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Let's face it: the global climate change regime is stuck in a rut. It is unlikely that things will change dramatically at the forthcoming conference of the parties (CoP-9) of the United Nations Framework Convention for Climate Change (UNFCCC). Of course, it is possible that Russia could surprise everyone by deciding to ratify the Kyoto Protocol. It is possible, but not probable.
Conceivably, the nations that have already ratified the Kyoto Protocol could discover uncharacteristic boldness and decide to put the provisions of the Protocol to test, with or without the Russians. The technicality that now gives the Russians the deciding vote was entirely arbitrary to begin with. There is nothing stopping the countries that have ratified the Protocol from launching an accelerated program of implementation without allowing the erstwhile cold warriors -- the Americans and Russians -- to hold the Protocol hostage.
Unfortunately, the odds are stacked against anything so dramatic coming out of Milan. Global change of a very different is thick in the air. The scepter of violence and war looms large. Multilateralism is in retreat. The US remains adamant in its opposition to the very idea of the Kyoto Protocol. Developing countries are resistant to mandatory obligations being thrust down their throat. Even the Europeans are reluctant supporters of the Protocol. And upcoming elections in the US mean that most parties would rather wait until next year and would have preferred if the meeting were not being held at all.
This is a pity. Even as climate change becomes more urgent with each new study, the momentum for action is fast disappearing. Instead of simply rehashing old arguments and battered positions, CoP-9 should seriously rethink the process and re-align to the original intent and aspirations of the UNFCCC. This would require climate negotiators to build upon three key realisations.
Crisis of Imagination: First, the problems of the climate regime are not just political pathologies of expediency but also a crisis of imagination. Ironically, the one global problem that is most clearly long-term has elicited the most short-term policy reactions. Making decadal commitments can lead into blind alleys of short term compliance that preempt the century long strategies needed to actually meet the goal of protecting the climate system and promoting human well-being. The climate regime needs to take a bold and imaginative stance to determine not only the cost of action today but also the cost of inaction tomorrow. It is mistaken to believe that a series of well-meaning but poorly thought-out interim measures will ultimately lead us to a safe stabilisation of atmospheric greenhouse gases. It would be more prudent to start from a conception of where we eventually want to be and work backwards to what we need to do today to get there.
Malady of 'Mal-Consumption': Second, the notion of 'mal-consumption' should be placed at the center. The problem is not just the levels of consumption but also the nature of consumption. The livelihoods and well-being of people, and particularly equity concerns, must be central to any policy enterprise. But a right to use sub-optimal technologies when better alternatives are available cannot contribute to well-being. For the North this means unshackling itself from the trap of obsolescence: i.e., using 19th century fuels (e.g., coal) and mid-twentieth century technologies (e.g., power plants, electric grids). The North's folly is not only that it remains embedded in outmoded processes, but also that it continues to give legal cover to their perpetuation (e.g., US subsidisation of its steel behemoths). For the South this means giving up its demand to repeat the mistakes that were made by the North. Paradoxically, because developing countries are where they are, they have the ability to make better decisions than the North. There is no sustainable development model in the North to emulate; if one is to emerge it will have to be crafted by the South itself.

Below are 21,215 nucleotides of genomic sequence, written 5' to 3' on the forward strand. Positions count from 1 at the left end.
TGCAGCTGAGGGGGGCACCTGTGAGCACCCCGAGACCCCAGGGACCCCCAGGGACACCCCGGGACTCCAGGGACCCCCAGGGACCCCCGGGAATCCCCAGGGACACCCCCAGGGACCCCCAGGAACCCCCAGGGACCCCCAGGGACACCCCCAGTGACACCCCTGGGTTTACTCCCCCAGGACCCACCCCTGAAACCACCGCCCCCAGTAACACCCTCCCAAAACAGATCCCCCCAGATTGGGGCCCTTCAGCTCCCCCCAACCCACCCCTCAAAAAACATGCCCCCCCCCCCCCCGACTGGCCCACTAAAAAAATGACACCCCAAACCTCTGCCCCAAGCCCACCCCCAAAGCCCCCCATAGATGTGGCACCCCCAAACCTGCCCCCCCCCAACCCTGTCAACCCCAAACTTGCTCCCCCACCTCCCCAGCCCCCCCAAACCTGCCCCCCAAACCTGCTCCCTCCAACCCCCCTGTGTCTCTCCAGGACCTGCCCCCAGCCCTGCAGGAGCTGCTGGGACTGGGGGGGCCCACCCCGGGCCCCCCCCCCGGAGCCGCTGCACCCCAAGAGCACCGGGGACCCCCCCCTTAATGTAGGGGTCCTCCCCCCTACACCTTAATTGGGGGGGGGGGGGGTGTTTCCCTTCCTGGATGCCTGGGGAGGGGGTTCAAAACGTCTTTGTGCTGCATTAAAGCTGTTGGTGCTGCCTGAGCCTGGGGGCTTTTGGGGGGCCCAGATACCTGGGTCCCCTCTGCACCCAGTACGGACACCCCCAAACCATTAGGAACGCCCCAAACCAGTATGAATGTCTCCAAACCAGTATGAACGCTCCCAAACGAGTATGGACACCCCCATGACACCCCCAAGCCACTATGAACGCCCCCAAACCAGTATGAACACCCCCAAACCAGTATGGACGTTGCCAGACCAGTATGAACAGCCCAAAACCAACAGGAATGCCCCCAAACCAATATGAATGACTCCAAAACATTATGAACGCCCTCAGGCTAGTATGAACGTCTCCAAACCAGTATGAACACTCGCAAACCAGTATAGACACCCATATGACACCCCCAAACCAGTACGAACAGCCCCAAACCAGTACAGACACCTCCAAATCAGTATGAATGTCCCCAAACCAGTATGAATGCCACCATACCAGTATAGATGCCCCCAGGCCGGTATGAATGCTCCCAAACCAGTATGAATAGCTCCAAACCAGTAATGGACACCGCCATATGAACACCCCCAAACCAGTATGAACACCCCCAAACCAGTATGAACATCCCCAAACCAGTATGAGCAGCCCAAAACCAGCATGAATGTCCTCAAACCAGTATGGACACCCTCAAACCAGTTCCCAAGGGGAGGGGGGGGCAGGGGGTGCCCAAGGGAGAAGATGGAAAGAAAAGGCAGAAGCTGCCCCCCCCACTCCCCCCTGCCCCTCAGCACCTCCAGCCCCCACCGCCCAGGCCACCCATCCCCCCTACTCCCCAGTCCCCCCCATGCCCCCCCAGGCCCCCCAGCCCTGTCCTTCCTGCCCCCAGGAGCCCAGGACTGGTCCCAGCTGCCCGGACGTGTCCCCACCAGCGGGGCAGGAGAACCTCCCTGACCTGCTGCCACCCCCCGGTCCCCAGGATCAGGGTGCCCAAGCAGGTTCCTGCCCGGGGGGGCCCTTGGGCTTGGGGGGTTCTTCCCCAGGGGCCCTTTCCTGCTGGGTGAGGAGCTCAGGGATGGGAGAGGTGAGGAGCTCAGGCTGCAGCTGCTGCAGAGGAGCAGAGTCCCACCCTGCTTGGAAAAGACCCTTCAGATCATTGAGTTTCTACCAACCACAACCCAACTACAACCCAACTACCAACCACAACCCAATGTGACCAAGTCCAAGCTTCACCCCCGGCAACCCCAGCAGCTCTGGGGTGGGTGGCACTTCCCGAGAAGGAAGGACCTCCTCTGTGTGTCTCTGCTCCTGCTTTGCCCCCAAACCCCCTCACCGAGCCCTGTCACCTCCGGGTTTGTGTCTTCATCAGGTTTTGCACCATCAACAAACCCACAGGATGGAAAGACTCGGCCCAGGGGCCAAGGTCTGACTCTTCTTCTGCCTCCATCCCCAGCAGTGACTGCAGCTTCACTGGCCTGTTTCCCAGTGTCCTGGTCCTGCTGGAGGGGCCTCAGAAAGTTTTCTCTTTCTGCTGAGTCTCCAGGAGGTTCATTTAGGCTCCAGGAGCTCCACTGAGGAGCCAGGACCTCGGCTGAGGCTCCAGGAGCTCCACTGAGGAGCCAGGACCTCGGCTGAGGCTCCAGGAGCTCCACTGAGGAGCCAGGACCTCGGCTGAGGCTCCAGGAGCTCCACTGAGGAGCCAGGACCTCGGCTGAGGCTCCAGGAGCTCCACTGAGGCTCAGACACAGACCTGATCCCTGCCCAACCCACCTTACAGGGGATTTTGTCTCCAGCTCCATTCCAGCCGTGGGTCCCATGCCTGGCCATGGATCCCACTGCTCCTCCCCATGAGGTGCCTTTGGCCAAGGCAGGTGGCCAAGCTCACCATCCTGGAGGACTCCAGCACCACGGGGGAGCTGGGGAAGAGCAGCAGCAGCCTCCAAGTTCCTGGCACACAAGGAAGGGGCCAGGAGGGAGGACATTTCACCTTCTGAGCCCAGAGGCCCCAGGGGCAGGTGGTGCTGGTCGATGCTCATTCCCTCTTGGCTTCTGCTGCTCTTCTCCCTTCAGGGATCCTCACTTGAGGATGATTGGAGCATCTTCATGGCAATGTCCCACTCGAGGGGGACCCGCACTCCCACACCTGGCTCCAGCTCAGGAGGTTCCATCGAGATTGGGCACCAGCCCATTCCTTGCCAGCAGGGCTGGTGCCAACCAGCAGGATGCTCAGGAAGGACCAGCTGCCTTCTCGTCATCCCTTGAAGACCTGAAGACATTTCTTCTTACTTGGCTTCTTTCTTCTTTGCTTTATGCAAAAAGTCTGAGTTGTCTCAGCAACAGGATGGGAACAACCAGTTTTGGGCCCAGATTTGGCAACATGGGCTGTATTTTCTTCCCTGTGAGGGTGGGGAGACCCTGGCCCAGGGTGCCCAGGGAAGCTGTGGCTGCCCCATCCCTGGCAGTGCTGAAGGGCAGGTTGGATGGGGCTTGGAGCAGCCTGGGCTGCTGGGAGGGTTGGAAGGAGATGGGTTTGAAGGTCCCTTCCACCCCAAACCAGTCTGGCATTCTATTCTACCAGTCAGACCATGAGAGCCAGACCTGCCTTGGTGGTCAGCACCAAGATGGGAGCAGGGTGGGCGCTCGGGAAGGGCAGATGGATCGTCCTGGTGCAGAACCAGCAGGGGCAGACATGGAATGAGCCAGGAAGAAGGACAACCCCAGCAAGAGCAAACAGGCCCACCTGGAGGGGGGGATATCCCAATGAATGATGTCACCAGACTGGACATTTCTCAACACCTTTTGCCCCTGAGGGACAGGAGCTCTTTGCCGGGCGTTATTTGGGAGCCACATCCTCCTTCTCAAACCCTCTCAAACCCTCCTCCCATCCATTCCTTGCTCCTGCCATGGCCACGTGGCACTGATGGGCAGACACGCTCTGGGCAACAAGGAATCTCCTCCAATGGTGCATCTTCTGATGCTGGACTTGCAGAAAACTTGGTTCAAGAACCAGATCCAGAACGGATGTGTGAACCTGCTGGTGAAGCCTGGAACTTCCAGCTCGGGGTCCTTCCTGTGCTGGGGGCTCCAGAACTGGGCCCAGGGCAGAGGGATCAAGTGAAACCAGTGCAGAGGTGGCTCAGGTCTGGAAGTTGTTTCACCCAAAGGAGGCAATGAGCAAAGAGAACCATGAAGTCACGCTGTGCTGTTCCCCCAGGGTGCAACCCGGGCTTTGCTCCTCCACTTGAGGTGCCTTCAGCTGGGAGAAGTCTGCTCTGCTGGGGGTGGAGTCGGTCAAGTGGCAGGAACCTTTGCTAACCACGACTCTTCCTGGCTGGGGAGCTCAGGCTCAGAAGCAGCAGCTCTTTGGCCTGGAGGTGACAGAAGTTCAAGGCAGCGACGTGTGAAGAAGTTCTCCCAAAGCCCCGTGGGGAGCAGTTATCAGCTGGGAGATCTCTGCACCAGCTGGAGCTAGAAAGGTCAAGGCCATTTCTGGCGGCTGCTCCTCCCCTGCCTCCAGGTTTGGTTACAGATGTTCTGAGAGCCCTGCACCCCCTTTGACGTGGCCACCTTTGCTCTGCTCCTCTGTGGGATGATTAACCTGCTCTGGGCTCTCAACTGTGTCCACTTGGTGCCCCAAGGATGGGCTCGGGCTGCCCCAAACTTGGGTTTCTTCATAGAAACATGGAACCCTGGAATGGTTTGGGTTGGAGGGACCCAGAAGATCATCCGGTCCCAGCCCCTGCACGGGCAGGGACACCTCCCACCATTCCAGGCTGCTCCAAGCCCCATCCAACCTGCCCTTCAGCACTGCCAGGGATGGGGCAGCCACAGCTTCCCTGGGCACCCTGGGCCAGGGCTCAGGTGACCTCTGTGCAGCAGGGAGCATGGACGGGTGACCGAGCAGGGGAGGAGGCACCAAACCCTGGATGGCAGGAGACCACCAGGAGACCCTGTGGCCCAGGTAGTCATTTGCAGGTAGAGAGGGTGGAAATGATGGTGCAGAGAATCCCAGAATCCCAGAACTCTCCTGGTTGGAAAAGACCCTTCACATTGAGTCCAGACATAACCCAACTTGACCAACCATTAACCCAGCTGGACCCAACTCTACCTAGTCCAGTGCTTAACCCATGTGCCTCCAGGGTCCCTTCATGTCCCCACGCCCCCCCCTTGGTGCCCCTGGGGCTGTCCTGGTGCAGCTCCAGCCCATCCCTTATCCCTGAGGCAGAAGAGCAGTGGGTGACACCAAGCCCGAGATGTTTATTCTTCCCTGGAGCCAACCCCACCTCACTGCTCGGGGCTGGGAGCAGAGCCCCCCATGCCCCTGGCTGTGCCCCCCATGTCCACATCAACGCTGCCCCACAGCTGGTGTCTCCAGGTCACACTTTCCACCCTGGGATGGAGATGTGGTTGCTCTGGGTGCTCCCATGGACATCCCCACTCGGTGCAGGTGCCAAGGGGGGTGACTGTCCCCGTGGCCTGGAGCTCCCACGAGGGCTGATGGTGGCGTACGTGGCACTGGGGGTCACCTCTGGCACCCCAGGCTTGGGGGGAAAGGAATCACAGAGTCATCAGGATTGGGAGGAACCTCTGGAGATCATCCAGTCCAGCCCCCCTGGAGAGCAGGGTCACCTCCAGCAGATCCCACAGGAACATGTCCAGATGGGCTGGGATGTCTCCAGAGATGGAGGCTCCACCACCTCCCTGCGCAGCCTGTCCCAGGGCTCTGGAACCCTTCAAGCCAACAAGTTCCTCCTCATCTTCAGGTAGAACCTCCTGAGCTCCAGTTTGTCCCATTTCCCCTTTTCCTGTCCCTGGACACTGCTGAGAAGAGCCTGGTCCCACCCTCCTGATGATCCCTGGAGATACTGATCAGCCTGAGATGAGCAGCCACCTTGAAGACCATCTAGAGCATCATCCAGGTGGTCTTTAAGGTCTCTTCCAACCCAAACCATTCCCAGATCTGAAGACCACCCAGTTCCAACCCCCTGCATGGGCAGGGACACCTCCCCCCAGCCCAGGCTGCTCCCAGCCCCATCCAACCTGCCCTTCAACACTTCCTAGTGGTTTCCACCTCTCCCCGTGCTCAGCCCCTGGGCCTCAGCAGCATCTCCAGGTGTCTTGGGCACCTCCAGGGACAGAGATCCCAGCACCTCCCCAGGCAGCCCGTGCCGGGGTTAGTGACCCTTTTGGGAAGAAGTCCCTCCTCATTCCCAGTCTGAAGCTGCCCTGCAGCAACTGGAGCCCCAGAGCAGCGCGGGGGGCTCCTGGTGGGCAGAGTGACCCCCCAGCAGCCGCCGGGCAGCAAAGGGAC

Making the Global, Local: Finally, stale debates and finger pointing at the inter-state level has to give way to fresh thinking at the people and community level about approaches that can work. The most promising initiatives and the most robust implementation of climate friendly change are happening at the level of enterprise, of communities, institutions and even by individuals. Across Europe and the US, local governments at the municipality level are creating their own action plans to implement the Kyoto targets. They are doing so without any edict from their national governments and at odds with national policy. Similarly, communities across the developing world are moving to efficient cookers and water heaters, not because they are being told to, but because it makes sense to their livelihoods aspirations. The role of global climate policy must be recast to focus more on unleashing the spirit and potential of civic enterprise and to remove the hurdles to policy innovation at the local levels.
In short, it is time to seriously rethink the climate regime: first, by rooting it firmly in the original long-term vision of the Climate Convention; second, by questioning the very basis of technological decision-making in both North and South; and, third, by facilitating and unleashing the potential of local communities for meaningful climate action.
Both authors teach at the Fletcher School of Law and Diplomacy, Tufts University. Adil Najam is an Associate Professor of International Negotiation and Diplomacy and William Moomaw a Professor of International Environmental Policy